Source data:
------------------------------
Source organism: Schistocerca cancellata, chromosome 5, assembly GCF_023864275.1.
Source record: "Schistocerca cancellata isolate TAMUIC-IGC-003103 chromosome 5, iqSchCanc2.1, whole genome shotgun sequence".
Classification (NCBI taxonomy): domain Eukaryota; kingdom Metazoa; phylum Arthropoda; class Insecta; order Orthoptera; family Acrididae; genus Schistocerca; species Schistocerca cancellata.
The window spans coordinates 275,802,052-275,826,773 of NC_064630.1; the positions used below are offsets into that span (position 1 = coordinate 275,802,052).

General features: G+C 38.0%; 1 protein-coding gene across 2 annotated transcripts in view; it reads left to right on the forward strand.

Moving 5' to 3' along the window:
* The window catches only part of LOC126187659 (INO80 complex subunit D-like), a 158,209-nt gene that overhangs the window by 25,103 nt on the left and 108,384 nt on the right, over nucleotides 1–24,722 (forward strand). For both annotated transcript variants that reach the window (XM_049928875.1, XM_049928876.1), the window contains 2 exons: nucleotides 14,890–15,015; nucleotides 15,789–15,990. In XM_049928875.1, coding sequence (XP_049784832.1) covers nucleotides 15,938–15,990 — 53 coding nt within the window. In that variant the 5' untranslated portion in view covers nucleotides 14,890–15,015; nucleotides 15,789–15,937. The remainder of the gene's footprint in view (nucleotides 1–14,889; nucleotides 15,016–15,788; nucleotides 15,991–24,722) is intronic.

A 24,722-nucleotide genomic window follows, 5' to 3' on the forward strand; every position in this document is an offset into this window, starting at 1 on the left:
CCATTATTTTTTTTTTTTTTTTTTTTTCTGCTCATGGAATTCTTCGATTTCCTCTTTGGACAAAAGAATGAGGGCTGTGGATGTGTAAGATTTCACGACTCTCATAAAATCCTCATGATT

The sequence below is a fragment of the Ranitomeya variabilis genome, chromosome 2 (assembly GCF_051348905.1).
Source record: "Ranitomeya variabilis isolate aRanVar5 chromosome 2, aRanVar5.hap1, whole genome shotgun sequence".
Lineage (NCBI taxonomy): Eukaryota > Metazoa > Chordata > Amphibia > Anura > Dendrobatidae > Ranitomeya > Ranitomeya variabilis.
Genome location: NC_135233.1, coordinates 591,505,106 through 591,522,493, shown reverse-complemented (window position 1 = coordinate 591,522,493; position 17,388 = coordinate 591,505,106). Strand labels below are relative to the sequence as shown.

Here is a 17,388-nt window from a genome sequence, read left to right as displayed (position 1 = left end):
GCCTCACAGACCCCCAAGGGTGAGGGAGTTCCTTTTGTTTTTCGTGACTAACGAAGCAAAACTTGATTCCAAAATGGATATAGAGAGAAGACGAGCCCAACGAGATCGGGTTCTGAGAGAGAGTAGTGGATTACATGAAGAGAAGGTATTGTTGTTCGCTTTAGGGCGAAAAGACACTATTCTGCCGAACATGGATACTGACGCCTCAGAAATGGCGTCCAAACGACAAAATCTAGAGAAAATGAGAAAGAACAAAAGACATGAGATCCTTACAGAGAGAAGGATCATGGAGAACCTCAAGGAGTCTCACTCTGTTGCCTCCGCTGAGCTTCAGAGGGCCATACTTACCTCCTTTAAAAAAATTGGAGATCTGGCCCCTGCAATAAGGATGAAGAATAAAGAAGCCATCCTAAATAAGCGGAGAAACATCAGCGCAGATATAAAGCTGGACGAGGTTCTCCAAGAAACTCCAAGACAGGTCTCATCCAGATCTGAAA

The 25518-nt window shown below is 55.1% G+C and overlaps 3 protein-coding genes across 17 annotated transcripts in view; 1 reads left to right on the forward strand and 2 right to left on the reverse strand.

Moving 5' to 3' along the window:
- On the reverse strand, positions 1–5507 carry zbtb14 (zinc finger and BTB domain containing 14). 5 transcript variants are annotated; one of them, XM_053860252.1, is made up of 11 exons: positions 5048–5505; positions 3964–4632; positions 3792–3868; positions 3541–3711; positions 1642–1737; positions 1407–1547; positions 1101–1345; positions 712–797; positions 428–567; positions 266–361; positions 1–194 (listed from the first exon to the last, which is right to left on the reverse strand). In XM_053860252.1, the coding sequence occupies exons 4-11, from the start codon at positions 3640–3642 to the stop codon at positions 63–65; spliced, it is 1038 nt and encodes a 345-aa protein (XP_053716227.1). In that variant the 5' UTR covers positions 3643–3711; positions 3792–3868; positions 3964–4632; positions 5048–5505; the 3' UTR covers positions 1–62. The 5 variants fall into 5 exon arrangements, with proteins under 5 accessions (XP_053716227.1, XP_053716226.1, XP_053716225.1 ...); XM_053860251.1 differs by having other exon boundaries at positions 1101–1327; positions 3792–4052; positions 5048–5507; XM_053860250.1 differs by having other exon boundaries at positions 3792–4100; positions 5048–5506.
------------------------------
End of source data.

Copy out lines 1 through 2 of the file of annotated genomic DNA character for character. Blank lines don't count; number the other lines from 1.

Source organism: Schistocerca cancellata, chromosome 5, assembly GCF_023864275.1.
Source record: "Schistocerca cancellata isolate TAMUIC-IGC-003103 chromosome 5, iqSchCanc2.1, whole genome shotgun sequence".